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World

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briefs

Israelis appear likely to re-elect Netanyahu

– Benjamin Netanyahu seems poised for re-election as Israel’s prime minister in today’s voting, the result of the failure of his opponents to unite behind a viable candidate against him – and the fact that most Israelis no longer seem to believe it’s possible to reach a peace settlement with the Palestinians.

The widely held assumption of a victory by Netanyahu comes despite his grim record: there is no peace process, there is growing diplomatic isolation and a slowing economy, and his main ally has been forced to step down as foreign minister because of corruption allegations.

Even so, Netanyahu has managed to convince many Israelis that he offers a respectable choice by projecting experience, toughness and great powers of communication in both native Hebrew and flawless American English.

Russia evacuating people from Syria

Russia is sending two planes to Lebanon to evacuate Russians from Syria, the government said Monday, a move that suggests Moscow is growing doubtful that Syrian President Bashar Assad can cling to power in the face of an armed uprising.

The Emergency Situations Ministry said two of its planes were scheduled to fly to Beirut today to carry more than 100 Russians from Syria.

Russia’s Foreign Ministry has said that it has contingency plans in place to evacuate thousands of Russians from Syria. Russian officials said both planes and sea vessels could be used in the effort.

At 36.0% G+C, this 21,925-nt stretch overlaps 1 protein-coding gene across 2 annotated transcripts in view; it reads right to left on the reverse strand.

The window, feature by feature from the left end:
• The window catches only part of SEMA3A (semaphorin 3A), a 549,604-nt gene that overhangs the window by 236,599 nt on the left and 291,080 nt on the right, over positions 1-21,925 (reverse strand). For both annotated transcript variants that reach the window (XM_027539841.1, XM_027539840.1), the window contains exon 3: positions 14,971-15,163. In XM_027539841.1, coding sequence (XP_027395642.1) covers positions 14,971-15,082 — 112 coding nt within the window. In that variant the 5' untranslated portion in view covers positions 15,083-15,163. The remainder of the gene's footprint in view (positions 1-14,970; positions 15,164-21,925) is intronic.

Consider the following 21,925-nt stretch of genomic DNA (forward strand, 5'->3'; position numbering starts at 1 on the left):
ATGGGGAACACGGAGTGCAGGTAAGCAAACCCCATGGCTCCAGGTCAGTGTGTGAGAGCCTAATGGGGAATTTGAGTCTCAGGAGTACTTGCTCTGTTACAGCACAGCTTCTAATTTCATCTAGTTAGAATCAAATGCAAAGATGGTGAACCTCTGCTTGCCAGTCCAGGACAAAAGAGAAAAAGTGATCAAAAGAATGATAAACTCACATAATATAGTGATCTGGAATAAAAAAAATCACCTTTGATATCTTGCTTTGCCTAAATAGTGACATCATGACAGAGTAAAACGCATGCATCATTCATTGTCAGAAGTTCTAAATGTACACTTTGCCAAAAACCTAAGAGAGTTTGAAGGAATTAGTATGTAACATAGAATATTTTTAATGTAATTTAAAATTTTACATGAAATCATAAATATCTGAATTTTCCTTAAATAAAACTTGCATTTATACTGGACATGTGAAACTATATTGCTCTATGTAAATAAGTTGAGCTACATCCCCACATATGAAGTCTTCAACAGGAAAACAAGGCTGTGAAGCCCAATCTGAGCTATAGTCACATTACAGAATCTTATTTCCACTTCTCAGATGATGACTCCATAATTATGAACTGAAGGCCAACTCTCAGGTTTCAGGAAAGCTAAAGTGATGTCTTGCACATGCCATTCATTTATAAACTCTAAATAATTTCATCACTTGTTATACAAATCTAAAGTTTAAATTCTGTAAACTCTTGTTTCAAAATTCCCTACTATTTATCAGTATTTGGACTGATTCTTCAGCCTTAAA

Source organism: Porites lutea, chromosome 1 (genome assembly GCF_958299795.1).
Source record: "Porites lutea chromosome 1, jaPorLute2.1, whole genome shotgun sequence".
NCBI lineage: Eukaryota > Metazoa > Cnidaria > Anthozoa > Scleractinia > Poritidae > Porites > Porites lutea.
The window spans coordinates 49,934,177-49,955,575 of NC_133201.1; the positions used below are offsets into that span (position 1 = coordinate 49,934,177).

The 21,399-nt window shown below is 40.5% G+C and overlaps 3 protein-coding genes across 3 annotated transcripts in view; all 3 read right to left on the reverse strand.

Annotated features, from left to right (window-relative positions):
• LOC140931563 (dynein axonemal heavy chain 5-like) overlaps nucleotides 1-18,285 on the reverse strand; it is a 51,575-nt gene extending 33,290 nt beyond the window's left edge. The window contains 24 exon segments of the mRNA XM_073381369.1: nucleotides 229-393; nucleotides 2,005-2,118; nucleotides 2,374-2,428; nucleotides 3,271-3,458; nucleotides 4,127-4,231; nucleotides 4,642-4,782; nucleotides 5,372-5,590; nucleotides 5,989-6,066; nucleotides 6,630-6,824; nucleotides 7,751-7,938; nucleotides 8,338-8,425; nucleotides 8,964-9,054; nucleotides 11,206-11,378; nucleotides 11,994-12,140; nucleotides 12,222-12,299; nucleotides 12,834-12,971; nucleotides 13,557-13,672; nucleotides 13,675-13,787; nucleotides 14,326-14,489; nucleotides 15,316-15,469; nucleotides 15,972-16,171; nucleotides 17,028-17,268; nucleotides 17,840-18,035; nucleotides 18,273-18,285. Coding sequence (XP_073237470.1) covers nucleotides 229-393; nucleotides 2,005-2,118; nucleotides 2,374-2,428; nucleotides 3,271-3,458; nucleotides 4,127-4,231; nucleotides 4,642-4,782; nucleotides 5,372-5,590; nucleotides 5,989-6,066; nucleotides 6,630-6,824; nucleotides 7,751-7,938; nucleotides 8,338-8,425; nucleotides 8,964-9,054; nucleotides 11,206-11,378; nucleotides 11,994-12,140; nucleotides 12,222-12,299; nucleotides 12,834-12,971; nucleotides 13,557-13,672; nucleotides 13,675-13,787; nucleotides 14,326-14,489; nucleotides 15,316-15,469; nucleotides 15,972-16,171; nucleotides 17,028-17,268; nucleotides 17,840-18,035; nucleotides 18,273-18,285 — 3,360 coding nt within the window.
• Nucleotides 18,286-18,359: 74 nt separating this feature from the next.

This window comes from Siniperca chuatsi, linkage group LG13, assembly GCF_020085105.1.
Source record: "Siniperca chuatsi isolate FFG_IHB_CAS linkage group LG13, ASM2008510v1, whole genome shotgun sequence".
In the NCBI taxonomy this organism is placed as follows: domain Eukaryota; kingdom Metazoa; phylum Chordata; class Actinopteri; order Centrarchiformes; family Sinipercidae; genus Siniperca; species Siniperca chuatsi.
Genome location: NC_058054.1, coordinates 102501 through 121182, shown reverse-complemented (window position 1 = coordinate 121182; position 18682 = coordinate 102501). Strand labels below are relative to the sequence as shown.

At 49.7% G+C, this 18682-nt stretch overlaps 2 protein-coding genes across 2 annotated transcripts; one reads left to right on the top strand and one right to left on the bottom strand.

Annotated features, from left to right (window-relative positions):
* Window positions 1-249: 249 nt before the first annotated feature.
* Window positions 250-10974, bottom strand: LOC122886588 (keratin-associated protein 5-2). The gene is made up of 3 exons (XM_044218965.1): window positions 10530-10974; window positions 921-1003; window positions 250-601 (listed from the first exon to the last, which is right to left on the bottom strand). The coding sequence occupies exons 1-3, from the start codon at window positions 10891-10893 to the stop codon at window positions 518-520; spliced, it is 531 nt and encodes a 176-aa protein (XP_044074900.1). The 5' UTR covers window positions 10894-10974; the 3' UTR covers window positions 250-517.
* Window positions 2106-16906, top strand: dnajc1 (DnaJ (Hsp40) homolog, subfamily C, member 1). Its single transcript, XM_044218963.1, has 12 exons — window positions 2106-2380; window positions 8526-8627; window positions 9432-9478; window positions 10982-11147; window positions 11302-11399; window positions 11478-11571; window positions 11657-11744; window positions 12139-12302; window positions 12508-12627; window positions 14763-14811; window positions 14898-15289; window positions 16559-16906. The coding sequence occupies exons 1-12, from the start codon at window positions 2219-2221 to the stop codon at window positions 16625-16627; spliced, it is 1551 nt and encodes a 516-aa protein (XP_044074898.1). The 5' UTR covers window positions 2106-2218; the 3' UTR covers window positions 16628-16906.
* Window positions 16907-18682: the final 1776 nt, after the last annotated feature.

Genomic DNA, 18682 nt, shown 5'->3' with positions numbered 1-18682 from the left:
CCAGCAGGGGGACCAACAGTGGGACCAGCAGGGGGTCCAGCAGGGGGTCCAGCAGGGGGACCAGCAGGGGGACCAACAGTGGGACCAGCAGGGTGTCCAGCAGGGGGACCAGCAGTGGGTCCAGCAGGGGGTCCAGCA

Family accused in embezzling scheme

A Montana family and their accountant are accused of tacking $70 million in bogus charges onto customer phone bills nationwide, then funneling some of that money through a religious organization to buy land and pay for the husband’s legal bills.

Steven Sann, his wife Terry, son Nathan and accountant Robert Braach run a maze of nine companies engaged in “cramming, ” or adding unauthorized charges to a customer’s phone bill, according to a civil complaint filed this month by the Federal Trade Commission.

When customers complained or phone companies grew suspicious about one of the Sanns’ companies charging phone bills, they would switch over to another company, the complaint says.

Some of the money went to buy 94 acres in western Montana where Steven Sann runs a youth camp, the FTC alleges. Some went to pay for Sann’s defense in an unrelated medical marijuana case. In those instances, the money first was deposited in the bank account of Bibliologic, a religious organization set up by Sann and Braach.

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